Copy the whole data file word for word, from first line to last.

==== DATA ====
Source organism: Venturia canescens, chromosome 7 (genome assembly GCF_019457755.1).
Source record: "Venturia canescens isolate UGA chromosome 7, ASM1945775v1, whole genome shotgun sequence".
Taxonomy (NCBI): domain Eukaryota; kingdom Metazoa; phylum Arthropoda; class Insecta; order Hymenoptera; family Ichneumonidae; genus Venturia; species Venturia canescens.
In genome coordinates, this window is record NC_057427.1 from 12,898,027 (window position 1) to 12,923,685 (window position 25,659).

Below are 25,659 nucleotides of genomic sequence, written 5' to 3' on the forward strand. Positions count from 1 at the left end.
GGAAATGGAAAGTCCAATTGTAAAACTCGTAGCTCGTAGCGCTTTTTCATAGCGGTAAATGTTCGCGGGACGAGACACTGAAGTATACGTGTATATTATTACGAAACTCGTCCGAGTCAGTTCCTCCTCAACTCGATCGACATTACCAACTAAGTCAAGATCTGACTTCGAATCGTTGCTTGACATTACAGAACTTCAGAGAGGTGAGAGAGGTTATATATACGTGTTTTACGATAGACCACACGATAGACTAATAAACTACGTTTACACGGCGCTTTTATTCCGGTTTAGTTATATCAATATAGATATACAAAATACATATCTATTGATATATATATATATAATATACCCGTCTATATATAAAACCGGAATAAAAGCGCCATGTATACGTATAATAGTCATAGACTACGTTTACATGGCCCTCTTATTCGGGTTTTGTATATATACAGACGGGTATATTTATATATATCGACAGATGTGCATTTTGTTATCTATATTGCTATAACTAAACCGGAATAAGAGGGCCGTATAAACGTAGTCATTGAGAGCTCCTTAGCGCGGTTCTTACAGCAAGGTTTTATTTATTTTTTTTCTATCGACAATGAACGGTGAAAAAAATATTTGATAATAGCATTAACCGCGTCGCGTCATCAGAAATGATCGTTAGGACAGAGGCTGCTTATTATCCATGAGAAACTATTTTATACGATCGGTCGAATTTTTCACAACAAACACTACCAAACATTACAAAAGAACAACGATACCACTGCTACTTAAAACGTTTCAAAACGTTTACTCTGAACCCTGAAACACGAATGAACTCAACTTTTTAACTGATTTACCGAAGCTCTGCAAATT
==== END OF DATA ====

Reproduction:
Source organism: Venturia canescens, chromosome 7 (genome assembly GCF_019457755.1).
Source record: "Venturia canescens isolate UGA chromosome 7, ASM1945775v1, whole genome shotgun sequence".
Taxonomy (NCBI): domain Eukaryota; kingdom Metazoa; phylum Arthropoda; class Insecta; order Hymenoptera; family Ichneumonidae; genus Venturia; species Venturia canescens.
In genome coordinates, this window is record NC_057427.1 from 12,898,027 (window position 1) to 12,923,685 (window position 25,659).

Below are 25,659 nucleotides of genomic sequence, written 5' to 3' on the forward strand. Positions count from 1 at the left end.
GGAAATGGAAAGTCCAATTGTAAAACTCGTAGCTCGTAGCGCTTTTTCATAGCGGTAAATGTTCGCGGGACGAGACACTGAAGTATACGTGTATATTATTACGAAACTCGTCCGAGTCAGTTCCTCCTCAACTCGATCGACATTACCAACTAAGTCAAGATCTGACTTCGAATCGTTGCTTGACATTACAGAACTTCAGAGAGGTGAGAGAGGTTATATATACGTGTTTTACGATAGACCACACGATAGACTAATAAACTACGTTTACACGGCGCTTTTATTCCGGTTTAGTTATATCAATATAGATATACAAAATACATATCTATTGATATATATATATATAATATACCCGTCTATATATAAAACCGGAATAAAAGCGCCATGTATACGTATAATAGTCATAGACTACGTTTACATGGCCCTCTTATTCGGGTTTTGTATATATACAGACGGGTATATTTATATATATCGACAGATGTGCATTTTGTTATCTATATTGCTATAACTAAACCGGAATAAGAGGGCCGTATAAACGTAGTCATTGAGAGCTCCTTAGCGCGGTTCTTACAGCAAGGTTTTATTTATTTTTTTTCTATCGACAATGAACGGTGAAAAAAATATTTGATAATAGCATTAACCGCGTCGCGTCATCAGAAATGATCGTTAGGACAGAGGCTGCTTATTATCCATGAGAAACTATTTTATACGATCGGTCGAATTTTTCACAACAAACACTACCAAACATTACAAAAGAACAACGATACCACTGCTACTTAAAACGTTTCAAAACGTTTACTCTGAACCCTGAAACACGAATGAACTCAACTTTTTAACTGATTTACCGAAGCTCTGCAAATT